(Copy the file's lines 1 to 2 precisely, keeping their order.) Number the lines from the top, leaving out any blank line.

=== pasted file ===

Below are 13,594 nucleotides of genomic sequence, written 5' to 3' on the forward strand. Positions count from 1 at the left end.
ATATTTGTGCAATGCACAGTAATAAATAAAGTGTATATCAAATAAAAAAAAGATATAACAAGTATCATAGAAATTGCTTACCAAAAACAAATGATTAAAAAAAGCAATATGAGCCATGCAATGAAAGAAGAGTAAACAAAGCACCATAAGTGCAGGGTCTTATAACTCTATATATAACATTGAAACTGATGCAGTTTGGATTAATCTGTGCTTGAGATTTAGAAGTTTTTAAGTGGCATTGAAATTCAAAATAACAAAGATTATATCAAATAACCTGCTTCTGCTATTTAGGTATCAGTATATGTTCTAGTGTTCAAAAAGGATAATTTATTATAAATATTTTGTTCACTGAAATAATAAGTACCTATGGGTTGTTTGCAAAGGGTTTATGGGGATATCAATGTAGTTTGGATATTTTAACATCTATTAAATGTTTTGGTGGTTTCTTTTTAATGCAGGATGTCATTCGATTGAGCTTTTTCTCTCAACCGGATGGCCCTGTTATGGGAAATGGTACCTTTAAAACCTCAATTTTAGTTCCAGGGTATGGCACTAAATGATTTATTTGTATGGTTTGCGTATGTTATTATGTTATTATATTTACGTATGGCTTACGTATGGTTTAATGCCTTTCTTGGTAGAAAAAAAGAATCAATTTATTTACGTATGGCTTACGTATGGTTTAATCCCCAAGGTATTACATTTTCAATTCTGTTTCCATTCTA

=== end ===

Below are 13,594 nucleotides of genomic sequence, written 5' to 3' on the forward strand. Positions count from 1 at the left end.
ATATTTGTGCAATGCACAGTAATAAATAAAGTGTATATCAAATAAAAAAAAGATATAACAAGTATCATAGAAATTGCTTACCAAAAACAAATGATTAAAAAAAGCAATATGAGCCATGCAATGAAAGAAGAGTAAACAAAGCACCATAAGTGCAGGGTCTTATAACTCTATATATAACATTGAAACTGATGCAGTTTGGATTAATCTGTGCTTGAGATTTAGAAGTTTTTAAGTGGCATTGAAATTCAAAATAACAAAGATTATATCAAATAACCTGCTTCTGCTATTTAGGTATCAGTATATGTTCTAGTGTTCAAAAAGGATAATTTATTATAAATATTTTGTTCACTGAAATAATAAGTACCTATGGGTTGTTTGCAAAGGGTTTATGGGGATATCAATGTAGTTTGGATATTTTAACATCTATTAAATGTTTTGGTGGTTTCTTTTTAATGCAGGATGTCATTCGATTGAGCTTTTTCTCTCAACCGGATGGCCCTGTTATGGGAAATGGTACCTTTAAAACCTCAATTTTAGTTCCAGGGTATGGCACTAAATGATTTATTTGTATGGTTTGCGTATGTTATTATGTTATTATATTTACGTATGGCTTACGTATGGTTTAATGCCTTTCTTGGTAGAAAAAAAGAATCAATTTATTTACGTATGGCTTACGTATGGTTTAATCCCCAAGGTATTACATTTTCAATTCTGTTTCCATTCTA